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Author Topic: Looking for Information on Viscous Timers  (Read 812 times)
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ScienceGuy
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« on: March 02, 2018, 09:32:53 AM »

I am working on an article on viscous DT timers, my experience is somewhat limited but I have been doing some bench testing and searching the Internet for any articles.


This is just a few questions I had you might have seen my blog post on viscous timers: http://scienceguyorg.blogspot.com/2018/02/bad-experiment-in-viscous-dt-timer.html



For example:  What is the history of the Badge/Munson timers? Were they manufactured for model use?

Do they have more of the viscous fluid as they are larger than other timers?

Does the consistency of the timer suffer as the spring gets stretched out even slightly, meaning it doesn't return back to where the coils are tight.

What is the opinion of the Ikara timer?  Building you own from rotary damper?

Do you spin the timer through a couple of times the start of flying session?

Is there a general amount that can be changed for changes in temperature?

Have you tried making a Silly Putty timer?   How does it compare?

Do you feel a fuse is a lot less bother?



Just some ideas, anything anyone can contribute would be Welcome,

Bill Kuhl
scienceguy33@gmail.com
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applehoney
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« Reply #1 on: March 02, 2018, 01:21:40 PM »

>Do you feel a fuse is a lot less bother?

Sure do.    Have tried viscous, clockwork and electronic band-burners ... prefer the fuse.
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ScienceGuy
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« Reply #2 on: March 02, 2018, 01:33:13 PM »

I am finding people either like the viscous DT or they really do not like them.  Think I might be in the middle but giving it another chance.

Bill Kuhl
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RalphS
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« Reply #3 on: March 02, 2018, 03:34:08 PM »

I can give a UK perspective.  I saw an article in an Aeromodeller magazine about the Badge timer - how it had cost a lot in development and was priced at about £15 to £20 each.  At the time I had a small engineering business and used to purchase many nice injection moulded items made by a Dutch company named "Skiffy".  They were imported and distributed in the UK by a importer whose name I forget.  Skiffy produced a lovely small catalogue and used a gifted artist to embellish their product description - think drawing of women wearing earrings made from plastic washers or whatever.  The next catalogue that was sent to me included viscous dampers in various strengths used for damping the closure of flaps and covers, etc.  They looked very like the Badge damper so I asked the importer for a sample and price.  The sample looked interesting when I tried it on a test rig.  I asked for a quote that was for the minimum order of 1000 items and sent an order.  I received the dampers, was invoiced, and I paid at the next due date.  The FF Nationals came up and I took the test rig and the dampers along to see if there was any interest.  I charged 50p (£0.5) each - much cheaper than £15 for a Badge.  I sold about 300 at the Nats. in one day;D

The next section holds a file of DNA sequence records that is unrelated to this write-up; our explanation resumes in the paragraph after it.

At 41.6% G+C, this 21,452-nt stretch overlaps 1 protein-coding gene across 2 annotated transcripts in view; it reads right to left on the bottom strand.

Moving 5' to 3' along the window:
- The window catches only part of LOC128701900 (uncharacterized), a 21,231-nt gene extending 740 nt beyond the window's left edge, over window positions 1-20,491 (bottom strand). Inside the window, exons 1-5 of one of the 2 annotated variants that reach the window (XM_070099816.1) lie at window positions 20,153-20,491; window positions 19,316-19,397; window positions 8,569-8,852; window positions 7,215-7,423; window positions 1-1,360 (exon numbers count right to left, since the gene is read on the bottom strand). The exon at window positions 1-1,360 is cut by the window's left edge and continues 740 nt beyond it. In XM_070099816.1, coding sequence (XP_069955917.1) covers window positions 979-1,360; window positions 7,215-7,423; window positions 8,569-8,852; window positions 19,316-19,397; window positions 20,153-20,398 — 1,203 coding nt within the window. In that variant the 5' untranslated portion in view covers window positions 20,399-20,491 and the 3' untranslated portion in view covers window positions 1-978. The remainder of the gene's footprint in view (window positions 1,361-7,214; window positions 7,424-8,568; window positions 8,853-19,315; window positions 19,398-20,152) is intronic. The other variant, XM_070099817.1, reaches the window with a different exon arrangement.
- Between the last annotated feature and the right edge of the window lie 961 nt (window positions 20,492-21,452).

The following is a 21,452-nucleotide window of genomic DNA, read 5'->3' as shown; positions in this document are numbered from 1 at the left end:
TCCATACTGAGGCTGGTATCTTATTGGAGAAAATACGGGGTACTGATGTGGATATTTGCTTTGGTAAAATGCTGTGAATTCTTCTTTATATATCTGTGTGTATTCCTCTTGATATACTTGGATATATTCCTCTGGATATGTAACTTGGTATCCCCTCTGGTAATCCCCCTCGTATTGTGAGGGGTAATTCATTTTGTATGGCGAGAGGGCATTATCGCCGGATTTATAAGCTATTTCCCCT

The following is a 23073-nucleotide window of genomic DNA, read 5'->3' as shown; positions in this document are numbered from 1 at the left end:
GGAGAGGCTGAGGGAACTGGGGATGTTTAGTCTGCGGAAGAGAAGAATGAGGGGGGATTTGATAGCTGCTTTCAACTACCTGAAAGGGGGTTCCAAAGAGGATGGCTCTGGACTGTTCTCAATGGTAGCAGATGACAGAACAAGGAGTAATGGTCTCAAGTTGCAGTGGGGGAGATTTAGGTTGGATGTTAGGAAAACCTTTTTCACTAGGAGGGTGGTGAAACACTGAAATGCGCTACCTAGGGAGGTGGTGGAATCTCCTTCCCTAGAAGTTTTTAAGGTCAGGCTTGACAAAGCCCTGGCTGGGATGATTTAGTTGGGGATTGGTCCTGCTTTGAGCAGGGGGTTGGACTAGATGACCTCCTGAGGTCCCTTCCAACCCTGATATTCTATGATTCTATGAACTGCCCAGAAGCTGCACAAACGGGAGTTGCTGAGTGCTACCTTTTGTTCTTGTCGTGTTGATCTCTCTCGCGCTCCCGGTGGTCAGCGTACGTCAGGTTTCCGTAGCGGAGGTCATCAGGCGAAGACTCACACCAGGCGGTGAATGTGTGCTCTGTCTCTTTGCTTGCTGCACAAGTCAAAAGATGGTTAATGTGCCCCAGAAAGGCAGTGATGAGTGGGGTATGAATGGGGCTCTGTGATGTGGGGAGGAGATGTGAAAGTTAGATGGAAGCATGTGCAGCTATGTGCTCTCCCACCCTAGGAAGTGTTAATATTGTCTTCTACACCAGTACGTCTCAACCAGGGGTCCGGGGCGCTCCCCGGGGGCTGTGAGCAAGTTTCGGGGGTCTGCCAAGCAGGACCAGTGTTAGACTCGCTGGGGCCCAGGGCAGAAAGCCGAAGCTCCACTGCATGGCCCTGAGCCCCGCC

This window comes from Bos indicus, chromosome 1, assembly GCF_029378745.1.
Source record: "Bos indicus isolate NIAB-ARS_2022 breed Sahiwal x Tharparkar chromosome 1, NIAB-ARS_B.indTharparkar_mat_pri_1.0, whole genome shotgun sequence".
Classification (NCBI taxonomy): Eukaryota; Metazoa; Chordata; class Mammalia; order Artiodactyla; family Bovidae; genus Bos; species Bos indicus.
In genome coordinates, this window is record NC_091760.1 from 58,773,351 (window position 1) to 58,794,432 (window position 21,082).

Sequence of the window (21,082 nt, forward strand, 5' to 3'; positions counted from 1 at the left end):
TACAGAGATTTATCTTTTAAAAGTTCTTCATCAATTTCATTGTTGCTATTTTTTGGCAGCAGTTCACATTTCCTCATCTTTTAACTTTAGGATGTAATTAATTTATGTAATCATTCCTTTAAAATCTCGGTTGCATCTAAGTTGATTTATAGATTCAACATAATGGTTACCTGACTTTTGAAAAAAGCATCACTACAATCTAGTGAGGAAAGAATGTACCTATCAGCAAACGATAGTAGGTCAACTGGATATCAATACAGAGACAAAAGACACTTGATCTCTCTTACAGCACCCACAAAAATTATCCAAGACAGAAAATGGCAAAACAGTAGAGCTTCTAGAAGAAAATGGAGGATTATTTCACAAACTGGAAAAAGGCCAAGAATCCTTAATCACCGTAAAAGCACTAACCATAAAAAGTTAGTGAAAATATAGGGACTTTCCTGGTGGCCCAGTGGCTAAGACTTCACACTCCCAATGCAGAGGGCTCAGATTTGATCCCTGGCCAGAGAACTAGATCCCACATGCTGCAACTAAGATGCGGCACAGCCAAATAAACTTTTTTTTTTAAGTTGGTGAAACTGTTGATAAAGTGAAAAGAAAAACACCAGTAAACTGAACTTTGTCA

Back at work I had a phone call from the importer who sounded a bit worried.  He said that he had made a mistake and would I return the dampers.  He had charged me 10p (£0.1) each and it should have been £1 each.  Sorry, I said - you quoted, I ordered, you invoiced, I paid - end of the matter.  Even at the full price there was a great saving for essentially the same thing marketed as the Badge timer but I wouldn't have ordered a 1000 at £1 each

My damper timer was featured in one of the Aeromodeller columns and I got orders from Scandinavia, Japan, USA, Australia and some other countries that I forget.

Being busy enough in my business I passed the rest of the items to Freeflight Supplies in the UK who still lists them I think.  Flitehook, another UK supplier had a similar thing made in the Czech Republic.  There must be thousands in use on HLG/CLG and small models.  They can be inconsistent because they need external power - usually rubber bands.  The damper slip rate varies with temperature and we all know how rubber power output varies with temperature.  However, I have found that they always work - eventually.